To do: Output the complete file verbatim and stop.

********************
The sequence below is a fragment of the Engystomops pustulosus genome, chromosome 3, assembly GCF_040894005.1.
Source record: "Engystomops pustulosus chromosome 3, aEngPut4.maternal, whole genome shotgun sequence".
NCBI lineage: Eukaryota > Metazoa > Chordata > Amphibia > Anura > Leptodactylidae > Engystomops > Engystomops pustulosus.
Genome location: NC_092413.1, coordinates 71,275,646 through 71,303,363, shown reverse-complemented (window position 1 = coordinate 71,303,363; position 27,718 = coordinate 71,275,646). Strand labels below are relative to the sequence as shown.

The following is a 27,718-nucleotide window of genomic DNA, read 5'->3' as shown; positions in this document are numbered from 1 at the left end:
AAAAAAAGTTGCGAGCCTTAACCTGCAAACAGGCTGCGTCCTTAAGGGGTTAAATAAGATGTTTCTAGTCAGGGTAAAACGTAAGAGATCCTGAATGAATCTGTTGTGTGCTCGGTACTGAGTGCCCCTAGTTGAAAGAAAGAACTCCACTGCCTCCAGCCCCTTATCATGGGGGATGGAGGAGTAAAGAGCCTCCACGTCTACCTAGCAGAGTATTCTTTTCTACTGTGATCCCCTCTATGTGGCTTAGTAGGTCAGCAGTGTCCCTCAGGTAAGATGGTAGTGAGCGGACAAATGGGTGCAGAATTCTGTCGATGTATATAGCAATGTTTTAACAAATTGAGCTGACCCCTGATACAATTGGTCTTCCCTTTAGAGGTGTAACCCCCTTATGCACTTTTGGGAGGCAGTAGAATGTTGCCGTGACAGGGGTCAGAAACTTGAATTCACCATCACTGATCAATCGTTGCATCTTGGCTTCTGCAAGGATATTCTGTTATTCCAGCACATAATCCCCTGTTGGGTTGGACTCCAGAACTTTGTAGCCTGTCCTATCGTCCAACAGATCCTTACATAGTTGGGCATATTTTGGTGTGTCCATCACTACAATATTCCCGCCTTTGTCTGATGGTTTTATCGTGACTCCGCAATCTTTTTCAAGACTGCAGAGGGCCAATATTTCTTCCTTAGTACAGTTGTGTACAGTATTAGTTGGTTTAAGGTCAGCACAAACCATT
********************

The sequence below is a fragment of the Engystomops pustulosus genome, chromosome 3, assembly GCF_040894005.1.
Source record: "Engystomops pustulosus chromosome 3, aEngPut4.maternal, whole genome shotgun sequence".
NCBI lineage: Eukaryota > Metazoa > Chordata > Amphibia > Anura > Leptodactylidae > Engystomops > Engystomops pustulosus.
Genome location: NC_092413.1, coordinates 71,275,646 through 71,303,363, shown reverse-complemented (window position 1 = coordinate 71,303,363; position 27,718 = coordinate 71,275,646). Strand labels below are relative to the sequence as shown.

The following is a 27,718-nucleotide window of genomic DNA, read 5'->3' as shown; positions in this document are numbered from 1 at the left end:
AAAAAAAGTTGCGAGCCTTAACCTGCAAACAGGCTGCGTCCTTAAGGGGTTAAATAAGATGTTTCTAGTCAGGGTAAAACGTAAGAGATCCTGAATGAATCTGTTGTGTGCTCGGTACTGAGTGCCCCTAGTTGAAAGAAAGAACTCCACTGCCTCCAGCCCCTTATCATGGGGGATGGAGGAGTAAAGAGCCTCCACGTCTACCTAGCAGAGTATTCTTTTCTACTGTGATCCCCTCTATGTGGCTTAGTAGGTCAGCAGTGTCCCTCAGGTAAGATGGTAGTGAGCGGACAAATGGGTGCAGAATTCTGTCGATGTATATAGCAATGTTTTAACAAATTGAGCTGACCCCTGATACAATTGGTCTTCCCTTTAGAGGTGTAACCCCCTTATGCACTTTTGGGAGGCAGTAGAATGTTGCCGTGACAGGGGTCAGAAACTTGAATTCACCATCACTGATCAATCGTTGCATCTTGGCTTCTGCAAGGATATTCTGTTATTCCAGCACATAATCCCCTGTTGGGTTGGACTCCAGAACTTTGTAGCCTGTCCTATCGTCCAACAGATCCTTACATAGTTGGGCATATTTTGGTGTGTCCATCACTACAATATTCCCGCCTTTGTCTGATGGTTTTATCGTGACTCCGCAATCTTTTTCAAGACTGCAGAGGGCCAATATTTCTTCCTTAGTACAGTTGTGTACAGTATTAGTTGGTTTAAGGTCAGCACAAACCATT